JWR Outlook

Jewish World Review July 19, 2002 / 10 Menachem-Av, 5762

From tragedy to consolation

By Rabbi Berel Wein

http://www.jewishworldreview.com | This Sabbath is traditionally called the "Sabbath of Consolation." It invariably falls in the week after the Fast of the Ninth of Av and when the words of comfort of the prophet Isaiah are read as the maftir in the synagogue, and thus, in its simplest form the name "Sabbath of Consolation" derives. But there is a deeper look at the concept of consolation and that this Sabbath, in fact all Sabbaths, represents.

Since grief, pain, disappointment and loss are all part of the story of every human being, it is remarkable how little attention most people pay to the necessity of dealing with misfortune --- of how to achieve consolation. We are all actively engaged in attempting to avoid problems and pain -- and correctly so -- but deep down within our being we know that no human escapes tasting the bitter cup that life always brings with it. So it would be of aid to all of us to investigate how to deal with sadness and bring and closure.

Judaism considers the consoling of others to be an obligatory commandment --- a mitzva.

The Talmud points out that the Creator Himself, so to speak, came to comfort Isaac after the death of his father, Abraham. Thus, our tradition of imitating our Creator, so to speak, naturally encompasses this process of comforting others. There are two components of "Jewish consolation." One is the empathy and sympathy expressed to the bereaved by fellow human beings. Sharing the burden is an essential part of comforting others, for it allows a sense of belonging and support to form in the psyche of the one stricken. In fact, that is the greatness of faith in the Creator in all such Instances- - the realization that one is never alone and abandoned. Even "in the shadow of the valley of death... -- ...You are with me." Whether through silence or conversation, the sense of the caring concern of others, sustains and comforts.

Thus, having the ultimate and eternal Other care and understand, at a level far beyond our abilities, our troubles and travails is in Jewish tradition the strong and basic foundation of comfort and . And this idea is reflected repeatedly in the words of Isaiah, where the L-rd is portrayed as the ultimate comforter and champion of Israel and even though He has visited troubles upon the Jewish people, His hand of comfort, so to speak, is never far removed from us. All seven haftaros of the weeks between Tisha B'Av to Rosh HaShana are taken from the book of Isaiah's prophecies and the representation of G-d as being the comfort of Israel is Isaiah's greatest gift to Israel's posterity.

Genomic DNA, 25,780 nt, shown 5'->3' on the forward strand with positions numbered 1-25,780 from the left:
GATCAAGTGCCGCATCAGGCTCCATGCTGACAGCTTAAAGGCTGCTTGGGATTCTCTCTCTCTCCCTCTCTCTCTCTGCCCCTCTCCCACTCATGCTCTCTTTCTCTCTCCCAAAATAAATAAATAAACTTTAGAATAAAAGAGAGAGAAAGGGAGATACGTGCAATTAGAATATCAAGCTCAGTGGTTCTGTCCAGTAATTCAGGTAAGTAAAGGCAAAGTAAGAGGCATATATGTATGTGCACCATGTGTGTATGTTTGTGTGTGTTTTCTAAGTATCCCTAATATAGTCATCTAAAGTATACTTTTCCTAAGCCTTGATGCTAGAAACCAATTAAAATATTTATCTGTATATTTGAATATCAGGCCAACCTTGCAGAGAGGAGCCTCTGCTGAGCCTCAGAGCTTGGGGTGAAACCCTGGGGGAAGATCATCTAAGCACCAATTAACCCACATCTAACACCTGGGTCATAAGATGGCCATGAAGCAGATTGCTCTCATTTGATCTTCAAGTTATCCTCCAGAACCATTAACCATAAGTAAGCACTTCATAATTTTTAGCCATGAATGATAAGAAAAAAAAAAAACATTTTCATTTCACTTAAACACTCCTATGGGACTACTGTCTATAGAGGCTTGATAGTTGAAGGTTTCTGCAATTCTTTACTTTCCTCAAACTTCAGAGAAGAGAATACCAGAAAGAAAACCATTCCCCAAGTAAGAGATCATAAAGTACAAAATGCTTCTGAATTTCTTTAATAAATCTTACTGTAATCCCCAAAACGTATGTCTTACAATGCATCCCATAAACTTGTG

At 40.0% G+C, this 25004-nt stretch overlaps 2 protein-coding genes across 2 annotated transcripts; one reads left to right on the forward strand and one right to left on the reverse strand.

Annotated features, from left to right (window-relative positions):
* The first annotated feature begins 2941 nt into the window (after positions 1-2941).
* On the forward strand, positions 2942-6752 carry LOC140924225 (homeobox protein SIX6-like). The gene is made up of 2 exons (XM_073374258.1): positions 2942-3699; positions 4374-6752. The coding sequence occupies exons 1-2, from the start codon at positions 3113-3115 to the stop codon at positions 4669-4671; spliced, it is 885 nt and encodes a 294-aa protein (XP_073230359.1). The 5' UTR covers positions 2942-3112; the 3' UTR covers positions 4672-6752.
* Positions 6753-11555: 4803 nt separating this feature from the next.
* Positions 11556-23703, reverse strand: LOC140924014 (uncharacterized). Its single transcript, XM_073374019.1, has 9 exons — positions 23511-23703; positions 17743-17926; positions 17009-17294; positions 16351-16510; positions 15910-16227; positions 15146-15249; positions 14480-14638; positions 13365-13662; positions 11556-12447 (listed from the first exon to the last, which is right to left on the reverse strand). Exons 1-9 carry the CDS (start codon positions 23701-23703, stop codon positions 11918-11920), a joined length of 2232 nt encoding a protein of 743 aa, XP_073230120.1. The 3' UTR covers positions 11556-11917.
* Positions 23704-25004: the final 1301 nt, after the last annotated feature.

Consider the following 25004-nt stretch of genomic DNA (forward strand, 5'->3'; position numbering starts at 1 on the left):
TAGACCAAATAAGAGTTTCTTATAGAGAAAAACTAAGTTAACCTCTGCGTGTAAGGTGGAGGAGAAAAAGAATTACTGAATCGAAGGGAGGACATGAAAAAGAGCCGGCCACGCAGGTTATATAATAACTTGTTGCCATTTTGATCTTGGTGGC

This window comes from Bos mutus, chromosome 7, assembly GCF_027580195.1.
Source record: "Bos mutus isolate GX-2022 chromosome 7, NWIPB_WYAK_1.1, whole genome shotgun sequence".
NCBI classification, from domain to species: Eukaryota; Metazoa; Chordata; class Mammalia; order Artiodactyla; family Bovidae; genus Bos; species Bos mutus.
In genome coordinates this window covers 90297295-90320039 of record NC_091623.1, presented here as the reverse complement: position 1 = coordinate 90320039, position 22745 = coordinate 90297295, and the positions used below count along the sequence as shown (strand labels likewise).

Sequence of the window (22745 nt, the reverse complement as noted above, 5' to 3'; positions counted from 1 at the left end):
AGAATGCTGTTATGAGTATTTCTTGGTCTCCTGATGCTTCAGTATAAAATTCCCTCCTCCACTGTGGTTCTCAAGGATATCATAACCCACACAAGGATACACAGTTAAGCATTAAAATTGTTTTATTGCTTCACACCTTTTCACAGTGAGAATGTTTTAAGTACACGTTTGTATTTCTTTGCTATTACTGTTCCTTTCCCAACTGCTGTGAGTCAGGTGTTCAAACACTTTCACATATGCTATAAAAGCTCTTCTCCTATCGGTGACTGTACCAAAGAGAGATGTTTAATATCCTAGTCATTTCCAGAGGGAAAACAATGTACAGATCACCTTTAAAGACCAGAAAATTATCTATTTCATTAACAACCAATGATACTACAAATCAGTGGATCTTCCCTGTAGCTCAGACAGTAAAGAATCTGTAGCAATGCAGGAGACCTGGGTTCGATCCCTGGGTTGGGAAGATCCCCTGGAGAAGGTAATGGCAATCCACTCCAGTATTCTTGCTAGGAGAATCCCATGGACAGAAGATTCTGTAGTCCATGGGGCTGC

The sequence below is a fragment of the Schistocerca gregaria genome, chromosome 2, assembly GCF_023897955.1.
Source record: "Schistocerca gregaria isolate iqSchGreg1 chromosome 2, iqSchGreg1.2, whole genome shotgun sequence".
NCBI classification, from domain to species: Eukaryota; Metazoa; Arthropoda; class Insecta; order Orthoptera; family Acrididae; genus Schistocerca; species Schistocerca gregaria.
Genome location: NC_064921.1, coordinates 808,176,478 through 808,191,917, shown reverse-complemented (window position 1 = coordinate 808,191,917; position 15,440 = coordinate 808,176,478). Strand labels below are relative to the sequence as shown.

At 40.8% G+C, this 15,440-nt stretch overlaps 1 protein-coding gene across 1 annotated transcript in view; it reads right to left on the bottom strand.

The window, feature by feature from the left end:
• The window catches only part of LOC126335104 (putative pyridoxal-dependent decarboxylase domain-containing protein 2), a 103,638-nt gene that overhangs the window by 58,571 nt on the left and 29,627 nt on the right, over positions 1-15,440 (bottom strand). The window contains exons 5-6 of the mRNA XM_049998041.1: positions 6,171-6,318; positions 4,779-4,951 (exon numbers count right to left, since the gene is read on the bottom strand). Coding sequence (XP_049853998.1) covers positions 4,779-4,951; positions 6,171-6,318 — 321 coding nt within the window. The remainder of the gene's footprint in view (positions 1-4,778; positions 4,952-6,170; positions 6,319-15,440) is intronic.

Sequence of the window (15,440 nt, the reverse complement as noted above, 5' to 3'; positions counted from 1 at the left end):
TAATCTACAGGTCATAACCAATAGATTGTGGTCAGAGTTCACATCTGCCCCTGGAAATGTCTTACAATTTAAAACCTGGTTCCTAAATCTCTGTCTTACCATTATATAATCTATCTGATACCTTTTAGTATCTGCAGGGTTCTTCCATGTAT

The other aspect of the Jewish concept of consolation is the ability to accept even the hardest of fates and to persevere and rise again. Tradition teaches us that upon hearing bad tidings one should recite an acknowledgment of G-d's true judgments. Acknowledgment of G-d in the affairs of humans, in our life-cycle events, our careers, our triumphs and seeming defeats is a fundamental tenet of Jewish behavior. Jews always believed that life and death both came from the hand, so to speak, of the Creator.

Thus, the unpleasant, the tragic, the inexplicable and seemingly unjust, all become more bearable because of the Jew's ability to accept G-d's will and therefore justify the otherwise unjustifiable and thereby attain a measure of solace and comfort. Bearing grudges, especially against G-d, is invariably aggravating and self-destructive. Giving insipid and feel-good answers to explain G-d's behavior and explain or marginalize the Divine Presence in tragedy is demeaning to Jewish tradition and faith. Acceptance of G-d's will and the appreciation that G-d need not "think" or "behave" according to our finite minds and standards opens the way for closure and consolation.

JWR contributor Rabbi Berel Wein is one of Jewry's foremost historians and founder of the Destiny Foundation. He has authored over 650 tapes, books and videos which you can purchase at RabbiWein.com. Comment by clicking here or calling 1-800-499-WEIN (9346).


07/12/02: The Sabbath of Stark Vision
06/07/02: "Challah": More than a mundane mouthful
03/08/02: The Havdala ceremony
01/04/02: Meditation and isolation
12/12/01: What celebrating Chanukah says about the state of Jewry
11/29/01: Requisite for a great scholar: Acknowledging -- and admitting -- one's limits
09/28/01: On forgiveness
09/07/01: Comfort and consolation
08/17/01: As the Jewish year draws to a close
07/13/01: The Three Weeks
07/06/01: Seventeenth of Tammuz
06/20/01: Worthy word books
06/01/01: The best (spiritual) summer reading
05/23/01: Shavous: Cheesecake, blintzes and flowers
04/03/01: Pre-Passover cleaning: A man's perspective
03/23/01:The Bible as fiction
03/08/01: A Purim fable
02/22/01: Why history
12/01/00: Those stubborn Jews
09/29/00: Of gifts and judgements
08/25/00: Diversity and unity
08/18/00: On Wagner and Chacham Ovadia
07/12/00: The return of a Torah scroll and confronting painful memories
06/27/00: Single issue fanatics
05/22/00: Strength and Weakness
04/04/00: The message of spring
04/25/00: Ritual's role
03/09/00: The hubris trap
02/28/00: Denial
02/17/00: The individual and the state
02/04/00: Going it alone
01/27/00: Hang together or hang alone
01/11/00: Hope and good sense: A Jewish recipe for survival
12/06/99: Trendy vs. tenacious
11/15/99: Legacies and remembrances
11/08/99: The joy -- and responsibility -- of being a grandparent
10/28/99: Imperfect solutions
10/21/99: 'Holy loafers'
10/07/99: Earthquakes --- 'natural' and otherwise
09/28/99: Beauty
09/17/99: Blessing the children
09/10/99: A good year

© 2002, Rabbi Berel Wein